■ Part 2. Operative Technique and Exemplary Repair
Permutations of nasal-nasoseptal, nasomaxillary, orbito-ethmoid, and orbitosphenoid injury in the adult are evident clinically and in the laboratory after induced trauma. The structure of the nose and frontal processes of the maxilla, and orbitoethmoid, and orbitosphenoid complexes (with recognized regional differences in bone, cartilage and fascia) warrants that distal injuries will differ from those more proximal.
The nasal-nasoseptal injury may be confined to soft tissue and cartilage, such as the alar cartilages, lateral nasal cartilages, and nasal septum, in great part due to the resilience of cartilage and the interalar (nasal tip) fascial aponeurosis.10 The nasal bones per se avoid injury or may be minimally harmed by low-velocity impact; more often than not, however, fracture of one or both nasal bones extends to involve the anterior edge of the frontal processes of the maxilla,11 where the maxillary bone is thin, tapered, and nearly equally vulnerable to damage. In radiographic reports, involvement of the frontal processes may be minimized.
As velocity of impact increases, more extensive involvement of the frontal processes of the maxilla is witnessed, and the fractures become nasomaxillary in their reach. The nasomaxillary fragments are key to the repair of the medial orbital frame and are best aligned before repair of the inferior orbital rim and zygoma. Failure to first restore the anatomic position of the medial orbital frame inappropriately biases realignment of the inferior orbital frame and zygoma.20 The medial canthal ligament may be displaced or separated from its mooring, particularly with comminution.
As load forces extend beyond the frontal processes of the maxilla, the impact triggers a proverbial “house of cards,” and the fractures become orbitoethmoid and orbitosphenoid in scope. The frontal processes of the maxilla and lacrimal bone unhinge from the frontal boss; the usually tight fit at the nasofrontal suture defaults. The anterior orbitoethmoid buttress (linking the posterior portion of the lacrimal bone, inferior turbinate, and anterior medial maxillary) wall succumbs. The bilge of the orbital floor (see Chapter 8), the roots of the superior and middle turbinates, and the ethmoid labyrinth, all hinged from the parasagittal aspect of the cribriform plate, are sheared from their attachment. The struts (“microbut-tresses”) within and across the walls, roof, and floor of the ethmoid sinus collapse and buckle ( Fig. 7.10 ).
The orbitosphenoid buttress (lesser wing of the phe-noid medial to the outlet of the optic foramen, the orbital process of the palatine bone, and the posterior wall of the maxilla) is but a short distance away.
In its most extreme presentation, the fractures through the sphenoid become basilar to end at one of several foramina in the greater wing of the sphenoid (foramen ovale, foramen lacerum, foramen spinosum, or the carotid canal [see Chapter 6]). Further, injuries this extreme often compromise the optic canal and the content of various foramina at the orbital apex.
Management of Fractures of the Central Upper Face in Days Past
Fractures of the central upper face have not always been managed the way they are today. In Ancient Egypt, for example, nasal fractures were among “those to be treated,” as opposed to “those not.” The nostrils were first cleansed of blood and debris, and the fragments were then to be reduced by digital manipulation. Finally, linen plugs were to be inserted into each nasal vault, and oil-soaked linen wraps were added to provide support.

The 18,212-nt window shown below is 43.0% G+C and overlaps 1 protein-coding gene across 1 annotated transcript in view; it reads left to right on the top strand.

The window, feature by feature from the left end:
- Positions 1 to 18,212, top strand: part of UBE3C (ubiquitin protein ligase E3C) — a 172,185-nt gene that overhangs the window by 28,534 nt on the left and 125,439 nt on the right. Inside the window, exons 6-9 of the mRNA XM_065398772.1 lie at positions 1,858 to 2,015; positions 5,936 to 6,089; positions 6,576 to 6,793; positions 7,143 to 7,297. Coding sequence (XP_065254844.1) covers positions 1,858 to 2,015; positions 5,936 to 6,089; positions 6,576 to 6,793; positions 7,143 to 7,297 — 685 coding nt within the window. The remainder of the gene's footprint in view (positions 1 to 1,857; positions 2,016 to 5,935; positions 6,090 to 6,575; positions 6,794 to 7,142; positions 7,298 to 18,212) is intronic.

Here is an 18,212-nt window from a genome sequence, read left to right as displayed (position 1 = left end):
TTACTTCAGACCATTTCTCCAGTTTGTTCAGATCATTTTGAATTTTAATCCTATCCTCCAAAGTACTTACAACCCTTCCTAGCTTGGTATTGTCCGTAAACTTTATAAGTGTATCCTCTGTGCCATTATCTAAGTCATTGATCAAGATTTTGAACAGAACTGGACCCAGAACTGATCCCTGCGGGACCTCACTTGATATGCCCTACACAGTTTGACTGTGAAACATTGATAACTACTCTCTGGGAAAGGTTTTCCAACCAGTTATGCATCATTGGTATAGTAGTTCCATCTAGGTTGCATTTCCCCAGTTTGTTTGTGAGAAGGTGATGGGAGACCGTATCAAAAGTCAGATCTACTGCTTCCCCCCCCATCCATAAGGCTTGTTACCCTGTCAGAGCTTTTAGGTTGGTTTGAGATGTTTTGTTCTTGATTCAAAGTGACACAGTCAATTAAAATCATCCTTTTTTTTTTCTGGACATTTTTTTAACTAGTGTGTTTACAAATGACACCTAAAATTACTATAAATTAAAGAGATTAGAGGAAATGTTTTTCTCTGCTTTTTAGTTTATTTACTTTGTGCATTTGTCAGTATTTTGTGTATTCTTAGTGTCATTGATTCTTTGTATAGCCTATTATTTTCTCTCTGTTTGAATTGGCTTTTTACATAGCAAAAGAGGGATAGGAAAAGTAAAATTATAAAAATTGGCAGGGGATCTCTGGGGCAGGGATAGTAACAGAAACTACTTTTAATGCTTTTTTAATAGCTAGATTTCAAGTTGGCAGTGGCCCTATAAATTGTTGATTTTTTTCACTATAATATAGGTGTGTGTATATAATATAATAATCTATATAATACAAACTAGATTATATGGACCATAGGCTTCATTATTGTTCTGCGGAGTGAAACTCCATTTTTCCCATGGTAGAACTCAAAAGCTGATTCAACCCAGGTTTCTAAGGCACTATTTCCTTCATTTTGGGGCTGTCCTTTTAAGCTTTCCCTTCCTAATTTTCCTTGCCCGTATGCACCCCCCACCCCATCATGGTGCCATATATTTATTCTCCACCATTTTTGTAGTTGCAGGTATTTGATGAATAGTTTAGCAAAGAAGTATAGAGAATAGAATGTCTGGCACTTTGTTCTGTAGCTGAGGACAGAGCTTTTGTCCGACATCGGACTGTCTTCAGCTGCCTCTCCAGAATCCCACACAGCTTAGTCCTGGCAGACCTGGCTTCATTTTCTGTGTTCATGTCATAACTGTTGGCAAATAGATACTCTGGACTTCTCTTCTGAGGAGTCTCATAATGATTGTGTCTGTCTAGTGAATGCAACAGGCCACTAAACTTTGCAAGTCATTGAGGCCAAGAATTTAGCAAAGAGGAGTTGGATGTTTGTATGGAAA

Instruction regarding central upper craniofacial fractures was explicit. Case XIII of the Smith Papyrus admonishes the practitioner, in the presence of “a compound fracture . . . of the nose, . . . that crepitates under thy fingers . . ., though should say concerning him: One having a smash in the nostril is an ailment not to be treated.”
These Egyptian dictates were followed in kind in Ancient Greece and Ancient Rome, but greater emphasis was placed on the application of oil-soaked linens to stabilize the fragments after manipulation. The dressings by Hippocrates and by Menecrates, respectively, were favorites over the centuries21 ( Fig. 7.11A,B ).
During the European Wars (1852 to 1870) and World War I (1914 to 1918), management of nasal fractures differed little from that offered in ancient times.22 During World War II, the Korean War, and the Vietnam Conflict, manipulation of the fragments with Walsham or Asche forceps was favored, followed by the application of linen dressings or tin nasal splints reinforced with gutta-percha.23
In the presence of comminution and instability, trans-nasal horizontal mattress stainless steel wire was passed beneath the fragments and through the septum, using a curved Hagedorn abdominal cutting needle. The wire was tied over lead plates at each sidewall of the nose. In cases where outward and upward suspension was desired, a plaster of Paris headcap was chosen as an adjunct ( Fig. 7.12 ).
Preoperative Assessment and Indications for Repair
Because the nose projects beyond the plane of the cran-iofacial skeleton, injuries to nasal structures are common. The nasal injury may be confined to soft tissue (such as the dorsal suspensory ligament ) and cartilage (such as the alar cartilages, lateral nasal cartilages, and nasal septum), and the nasal bones may be minimally involved after low-velocity impact, thus nasal-nasoseptal . More often than not, however, when load forces are sufficient, fracture of one or both nasal bones extends to involve the edge of the frontal processes of the maxilla, where the maxillary bone is thin, tapered, and vulnerable.